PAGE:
Think carefully about why and what you want to do. Is a bigger kitchen what you want? An extra bedroom? A bigger, light-filled family area with doors onto the garden? More space for older children or elderly relatives? The answer may well be all of these (and more!) but your budget and the specific features of your plot will determine what you actually do. Involve an architect at this early stage to help you take a ‘helicopter view’ of the whole building and plot so that you are aware of all the possibilities, some of which may not seem obvious to you. If this ends up in a wish list that is more expensive than you can afford we will help you prioritise and plan the project so you get the house you want, even if it involves phasing the work over time. This is invariably a better way to come up with a successful design than focusing on a particular type of extension or alteration. Using an architect will also ensure that your extension is properly integrated into the planning of the existing house and its external elevations, which is crucial if you are in a Conservation or other designated heritage area.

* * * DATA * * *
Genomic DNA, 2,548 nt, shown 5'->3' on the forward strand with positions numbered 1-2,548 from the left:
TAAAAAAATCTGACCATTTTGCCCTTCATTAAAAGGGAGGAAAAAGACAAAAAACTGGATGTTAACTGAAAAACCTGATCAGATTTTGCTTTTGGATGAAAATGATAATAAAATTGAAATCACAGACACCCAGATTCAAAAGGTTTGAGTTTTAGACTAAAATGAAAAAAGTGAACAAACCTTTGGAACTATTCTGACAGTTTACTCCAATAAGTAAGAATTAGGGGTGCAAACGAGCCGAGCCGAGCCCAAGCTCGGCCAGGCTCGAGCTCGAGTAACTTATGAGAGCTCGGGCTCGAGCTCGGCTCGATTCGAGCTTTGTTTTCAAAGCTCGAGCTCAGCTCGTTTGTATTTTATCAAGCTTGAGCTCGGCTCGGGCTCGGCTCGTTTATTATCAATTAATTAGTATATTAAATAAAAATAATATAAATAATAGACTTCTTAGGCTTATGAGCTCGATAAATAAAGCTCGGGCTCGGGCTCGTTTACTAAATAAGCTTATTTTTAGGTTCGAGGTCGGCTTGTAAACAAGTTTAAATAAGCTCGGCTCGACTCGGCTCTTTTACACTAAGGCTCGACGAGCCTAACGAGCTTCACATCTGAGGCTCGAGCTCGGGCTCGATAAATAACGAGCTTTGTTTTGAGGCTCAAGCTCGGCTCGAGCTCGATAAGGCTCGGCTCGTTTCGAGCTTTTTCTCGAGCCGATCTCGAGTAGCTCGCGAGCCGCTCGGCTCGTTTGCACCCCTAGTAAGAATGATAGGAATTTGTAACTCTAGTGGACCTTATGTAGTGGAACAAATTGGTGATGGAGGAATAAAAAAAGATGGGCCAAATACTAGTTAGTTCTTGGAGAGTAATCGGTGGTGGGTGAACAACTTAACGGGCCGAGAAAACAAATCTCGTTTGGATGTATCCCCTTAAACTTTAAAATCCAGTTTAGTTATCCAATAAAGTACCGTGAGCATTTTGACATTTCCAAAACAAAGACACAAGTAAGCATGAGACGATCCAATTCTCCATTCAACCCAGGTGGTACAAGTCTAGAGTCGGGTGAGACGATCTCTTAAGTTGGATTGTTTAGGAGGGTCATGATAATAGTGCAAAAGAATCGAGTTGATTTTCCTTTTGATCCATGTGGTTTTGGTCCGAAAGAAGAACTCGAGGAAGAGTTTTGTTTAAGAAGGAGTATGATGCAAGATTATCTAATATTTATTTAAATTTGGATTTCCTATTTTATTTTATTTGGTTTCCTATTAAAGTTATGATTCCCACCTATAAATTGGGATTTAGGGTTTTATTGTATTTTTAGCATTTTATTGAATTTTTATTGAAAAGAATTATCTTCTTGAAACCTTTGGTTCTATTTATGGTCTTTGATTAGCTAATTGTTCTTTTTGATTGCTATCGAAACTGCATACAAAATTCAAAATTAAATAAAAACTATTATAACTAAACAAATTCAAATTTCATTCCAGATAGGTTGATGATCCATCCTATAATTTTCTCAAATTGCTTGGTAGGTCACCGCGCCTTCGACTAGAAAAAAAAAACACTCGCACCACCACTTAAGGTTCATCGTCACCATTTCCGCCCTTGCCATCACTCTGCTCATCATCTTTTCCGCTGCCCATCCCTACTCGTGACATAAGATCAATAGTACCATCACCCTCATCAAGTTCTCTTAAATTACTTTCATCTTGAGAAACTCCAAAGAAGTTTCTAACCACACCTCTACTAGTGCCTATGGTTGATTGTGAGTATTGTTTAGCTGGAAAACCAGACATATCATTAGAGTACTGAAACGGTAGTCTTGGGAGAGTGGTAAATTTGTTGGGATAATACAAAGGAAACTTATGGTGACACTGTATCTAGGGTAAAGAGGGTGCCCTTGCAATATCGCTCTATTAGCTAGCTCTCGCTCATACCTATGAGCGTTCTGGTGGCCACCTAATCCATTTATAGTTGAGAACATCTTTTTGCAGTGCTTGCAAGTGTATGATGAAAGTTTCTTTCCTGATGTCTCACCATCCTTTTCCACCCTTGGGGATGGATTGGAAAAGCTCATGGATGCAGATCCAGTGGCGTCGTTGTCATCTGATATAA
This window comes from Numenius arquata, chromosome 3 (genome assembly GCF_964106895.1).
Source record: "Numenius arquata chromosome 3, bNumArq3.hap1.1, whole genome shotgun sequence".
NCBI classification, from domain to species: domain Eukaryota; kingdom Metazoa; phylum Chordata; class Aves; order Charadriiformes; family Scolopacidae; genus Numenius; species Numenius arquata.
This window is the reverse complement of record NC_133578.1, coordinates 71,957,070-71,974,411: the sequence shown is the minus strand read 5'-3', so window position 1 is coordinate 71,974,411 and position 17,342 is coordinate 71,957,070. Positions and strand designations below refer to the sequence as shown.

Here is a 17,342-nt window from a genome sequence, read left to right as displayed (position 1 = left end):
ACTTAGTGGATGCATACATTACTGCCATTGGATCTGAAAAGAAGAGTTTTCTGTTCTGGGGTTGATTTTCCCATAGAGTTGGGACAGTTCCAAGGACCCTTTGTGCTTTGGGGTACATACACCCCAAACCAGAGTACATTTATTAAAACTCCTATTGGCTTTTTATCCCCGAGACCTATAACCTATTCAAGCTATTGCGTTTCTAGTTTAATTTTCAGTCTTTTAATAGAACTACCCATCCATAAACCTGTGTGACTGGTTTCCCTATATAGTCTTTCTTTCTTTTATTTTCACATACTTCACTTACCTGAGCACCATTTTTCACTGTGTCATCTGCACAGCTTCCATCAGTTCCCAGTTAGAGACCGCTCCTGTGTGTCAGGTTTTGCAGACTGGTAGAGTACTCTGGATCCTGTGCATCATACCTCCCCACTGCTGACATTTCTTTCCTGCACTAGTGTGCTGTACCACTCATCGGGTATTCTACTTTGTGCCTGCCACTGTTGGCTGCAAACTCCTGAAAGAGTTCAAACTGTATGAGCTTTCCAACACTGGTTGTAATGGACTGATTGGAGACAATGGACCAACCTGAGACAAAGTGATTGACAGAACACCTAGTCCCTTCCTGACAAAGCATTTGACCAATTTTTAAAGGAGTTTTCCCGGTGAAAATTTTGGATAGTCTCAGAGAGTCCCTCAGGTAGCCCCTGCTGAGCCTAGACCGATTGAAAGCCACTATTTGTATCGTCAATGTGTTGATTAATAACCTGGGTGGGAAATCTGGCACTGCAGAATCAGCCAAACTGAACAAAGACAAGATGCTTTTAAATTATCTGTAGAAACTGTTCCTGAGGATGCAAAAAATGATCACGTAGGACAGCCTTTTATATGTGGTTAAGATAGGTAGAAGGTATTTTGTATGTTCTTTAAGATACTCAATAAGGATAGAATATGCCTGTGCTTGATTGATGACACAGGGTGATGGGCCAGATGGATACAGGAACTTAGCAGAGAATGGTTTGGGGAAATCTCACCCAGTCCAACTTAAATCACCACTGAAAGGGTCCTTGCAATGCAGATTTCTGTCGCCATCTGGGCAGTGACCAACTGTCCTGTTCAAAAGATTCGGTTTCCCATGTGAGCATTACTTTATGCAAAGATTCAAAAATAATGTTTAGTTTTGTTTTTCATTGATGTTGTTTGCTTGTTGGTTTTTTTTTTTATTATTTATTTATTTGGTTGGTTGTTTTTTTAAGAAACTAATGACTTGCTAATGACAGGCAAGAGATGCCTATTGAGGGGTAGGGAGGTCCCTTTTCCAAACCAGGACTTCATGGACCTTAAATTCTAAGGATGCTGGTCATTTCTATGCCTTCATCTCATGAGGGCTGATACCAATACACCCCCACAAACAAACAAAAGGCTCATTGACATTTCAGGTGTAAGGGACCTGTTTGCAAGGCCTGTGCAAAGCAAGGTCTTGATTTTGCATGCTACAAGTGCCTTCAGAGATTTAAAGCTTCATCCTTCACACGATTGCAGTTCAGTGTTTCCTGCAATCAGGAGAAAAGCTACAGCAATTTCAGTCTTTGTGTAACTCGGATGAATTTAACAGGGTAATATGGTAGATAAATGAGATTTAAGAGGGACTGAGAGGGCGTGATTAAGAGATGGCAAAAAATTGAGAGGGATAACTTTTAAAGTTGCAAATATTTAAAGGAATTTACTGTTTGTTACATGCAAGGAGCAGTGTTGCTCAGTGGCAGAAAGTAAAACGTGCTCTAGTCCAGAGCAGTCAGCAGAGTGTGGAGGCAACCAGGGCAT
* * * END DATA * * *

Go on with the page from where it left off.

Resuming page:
Many small extensions such as conservatories and loft extensions are simple and do not need the design input of an architect.
Do House Extensions and Alterations Add Value?
There is no guarantee that architect-designed extensions and alterations will add value to your property. However, in our experience, extensions generally do as they add floor space that will enhance the property’s future value. Indeed over the years we have helped clients significantly increase the capital value of their home and realise healthy profits on its sale. Key to this is great design, detailing and the quality of the work which make all the difference. For example, large carefully-placed windows and sliding doors that frame the views, clever lighting systems and double-height spaces are often considered by prospective buyers to be the ‘wow’ factors that are worth paying extra for. Offers can go even higher if the property also has energy saving solutions that reduce bills and sound insulation so that the whole family can be doing ‘their own thing’ without disturbing each other.